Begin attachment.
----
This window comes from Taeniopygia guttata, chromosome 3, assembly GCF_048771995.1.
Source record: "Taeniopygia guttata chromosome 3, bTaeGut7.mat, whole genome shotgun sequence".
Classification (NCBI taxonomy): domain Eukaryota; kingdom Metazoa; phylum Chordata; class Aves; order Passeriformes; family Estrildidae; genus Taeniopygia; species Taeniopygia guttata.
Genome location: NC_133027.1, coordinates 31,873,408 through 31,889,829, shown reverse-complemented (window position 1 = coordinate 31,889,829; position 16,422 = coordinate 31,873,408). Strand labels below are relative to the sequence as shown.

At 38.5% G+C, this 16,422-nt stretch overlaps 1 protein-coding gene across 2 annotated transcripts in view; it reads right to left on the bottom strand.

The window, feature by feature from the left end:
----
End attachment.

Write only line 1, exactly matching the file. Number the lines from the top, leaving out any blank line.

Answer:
This window comes from Taeniopygia guttata, chromosome 3, assembly GCF_048771995.1.